Swallowing difficulties (dysphagia)

Swallowing difficulties can make it hard for you eat and drink. They are caused by a wide range of conditions.

Causes of swallowing difficulties

Swallowing difficulties can happen at any age. There are a wide range of causes for them, including:

  • some medicines, such as antipsychotics
  • heartburn and acid reflux
  • cancer, such as mouth or throat cancers
  • nervous system or brain disorders
  • muscle disorders
  • blockages or structural issues with your mouth, throat or oesophagus.

Symptoms of swallowing difficulties

Symptoms of swallowing difficulties may include:

  • coughing or choking when eating or drinking
  • bringing food back up, may be through your nose
  • the feeling that food is stuck in your throat
  • having issues chewing your food
  • problems with dribbling.

Swallowing difficulties can cause weight loss, dehydration and chest infections.

Diagnosing swallowing difficulties

Let your healthcare provider know if you have swallowing difficulties. They will ask you about your symptoms and check if any other health conditions you have may be the cause.

Your healthcare provider may refer you to a specialist for tests. These may include a:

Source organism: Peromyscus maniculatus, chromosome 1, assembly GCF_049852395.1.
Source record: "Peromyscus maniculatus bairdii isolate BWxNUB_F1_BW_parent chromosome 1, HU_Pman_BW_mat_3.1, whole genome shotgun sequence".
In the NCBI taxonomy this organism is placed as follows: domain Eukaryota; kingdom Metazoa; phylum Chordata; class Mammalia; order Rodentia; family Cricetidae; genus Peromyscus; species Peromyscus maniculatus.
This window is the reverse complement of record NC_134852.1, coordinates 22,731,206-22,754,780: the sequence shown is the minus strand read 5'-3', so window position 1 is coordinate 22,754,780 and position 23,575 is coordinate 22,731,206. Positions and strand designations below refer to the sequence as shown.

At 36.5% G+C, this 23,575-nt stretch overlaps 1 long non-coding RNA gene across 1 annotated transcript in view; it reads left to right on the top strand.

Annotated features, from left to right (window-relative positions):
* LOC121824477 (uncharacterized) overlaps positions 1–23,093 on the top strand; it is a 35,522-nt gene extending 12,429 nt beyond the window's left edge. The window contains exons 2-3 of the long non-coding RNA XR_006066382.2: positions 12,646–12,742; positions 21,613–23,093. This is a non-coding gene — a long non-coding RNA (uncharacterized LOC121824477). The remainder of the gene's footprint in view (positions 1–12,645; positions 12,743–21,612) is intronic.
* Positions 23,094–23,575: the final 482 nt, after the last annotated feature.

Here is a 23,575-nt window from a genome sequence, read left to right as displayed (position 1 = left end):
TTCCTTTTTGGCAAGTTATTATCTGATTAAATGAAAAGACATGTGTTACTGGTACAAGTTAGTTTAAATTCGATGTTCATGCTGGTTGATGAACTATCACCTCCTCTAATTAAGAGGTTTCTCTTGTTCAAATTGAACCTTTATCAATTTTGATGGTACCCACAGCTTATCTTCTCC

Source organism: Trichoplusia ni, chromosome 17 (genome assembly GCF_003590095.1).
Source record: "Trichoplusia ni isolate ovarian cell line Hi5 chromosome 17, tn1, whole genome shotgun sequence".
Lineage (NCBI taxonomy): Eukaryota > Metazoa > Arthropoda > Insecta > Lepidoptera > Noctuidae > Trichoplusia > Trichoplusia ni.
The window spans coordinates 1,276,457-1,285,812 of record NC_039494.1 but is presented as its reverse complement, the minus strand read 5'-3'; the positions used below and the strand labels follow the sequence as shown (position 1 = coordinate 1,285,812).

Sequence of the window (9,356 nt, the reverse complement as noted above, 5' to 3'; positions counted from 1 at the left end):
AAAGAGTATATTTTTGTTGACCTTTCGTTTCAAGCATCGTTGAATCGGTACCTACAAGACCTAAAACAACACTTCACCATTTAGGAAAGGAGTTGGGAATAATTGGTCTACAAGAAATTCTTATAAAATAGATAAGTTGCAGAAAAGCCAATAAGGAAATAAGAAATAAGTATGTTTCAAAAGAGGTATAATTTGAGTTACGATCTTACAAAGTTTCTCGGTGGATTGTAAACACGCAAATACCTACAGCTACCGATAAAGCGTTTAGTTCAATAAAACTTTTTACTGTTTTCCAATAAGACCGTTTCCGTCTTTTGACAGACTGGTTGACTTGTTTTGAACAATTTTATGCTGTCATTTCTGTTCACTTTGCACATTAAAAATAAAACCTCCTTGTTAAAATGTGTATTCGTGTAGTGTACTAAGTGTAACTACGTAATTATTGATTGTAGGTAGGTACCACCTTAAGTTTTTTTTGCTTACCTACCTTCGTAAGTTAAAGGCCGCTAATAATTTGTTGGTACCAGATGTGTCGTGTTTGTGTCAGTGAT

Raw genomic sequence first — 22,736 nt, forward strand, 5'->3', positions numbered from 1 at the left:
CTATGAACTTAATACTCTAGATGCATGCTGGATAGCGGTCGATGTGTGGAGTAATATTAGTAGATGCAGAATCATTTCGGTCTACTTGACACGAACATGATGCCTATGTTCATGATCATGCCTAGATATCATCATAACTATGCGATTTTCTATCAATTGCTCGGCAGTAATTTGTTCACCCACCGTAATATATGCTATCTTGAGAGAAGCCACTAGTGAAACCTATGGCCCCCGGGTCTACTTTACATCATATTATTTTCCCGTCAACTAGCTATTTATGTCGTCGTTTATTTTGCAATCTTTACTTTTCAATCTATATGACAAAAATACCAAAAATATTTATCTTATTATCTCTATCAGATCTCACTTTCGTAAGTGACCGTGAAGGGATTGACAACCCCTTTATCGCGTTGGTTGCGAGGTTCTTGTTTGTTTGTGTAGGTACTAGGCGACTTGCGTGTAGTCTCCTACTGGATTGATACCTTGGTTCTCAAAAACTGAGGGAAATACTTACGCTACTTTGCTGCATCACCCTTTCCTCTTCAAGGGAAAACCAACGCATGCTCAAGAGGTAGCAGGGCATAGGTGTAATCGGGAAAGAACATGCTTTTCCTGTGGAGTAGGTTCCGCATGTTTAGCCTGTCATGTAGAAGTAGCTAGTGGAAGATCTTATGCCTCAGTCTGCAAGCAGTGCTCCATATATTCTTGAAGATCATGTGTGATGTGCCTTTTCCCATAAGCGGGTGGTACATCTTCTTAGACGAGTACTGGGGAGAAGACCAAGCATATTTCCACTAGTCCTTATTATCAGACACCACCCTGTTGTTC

• gastroscopy—a camera is passed down through your mouth to look at your throat and stomach
  • swallowing study—your throat and stomach are x-rayed as you swallow small amounts of food.

Treating swallowing difficulties

How your swallowing difficulties are treated depends on the cause and how severe it is. Treatments may include:

  • medicines to treat acid reflux
  • swallowing therapy with a speech and language therapist
  • making changes to what you eat and drink, such as softer foods and using thickener in drinks
  • using special spoons, plates and cups
  • surgery to widen your oesophagus.

Self care for swallowing difficulties

As well as seeing your healthcare provider, the following tips may help you to get food or liquids into your stomach.

  • Sit upright in a chair—at a table is best.
  • Have regular small meals instead of the main large meals.
  • Eat or drink small mouthfuls at a time.
  • If your voice is gurgly when you eat or drink, give a small cough to make sure your airway is clear.
  • Wet food will be easier to swallow as dry food can catch in your throat.
  • If your food has 2 consistencies, such as fruit in juice and cereal in milk, try to mix it into 1 consistency, or eat the solid and liquid portions separately.
  • Concentrate on eating and avoid talking.
  • Hot, ice-cold or fizzy liquids are easier to swallow than room temperature liquids.
  • If you are told to have thickened liquids, avoid ice-cream and jelly as they thin before swallowing.
  • Drink from the top half of you cup to avoid tipping your head back.
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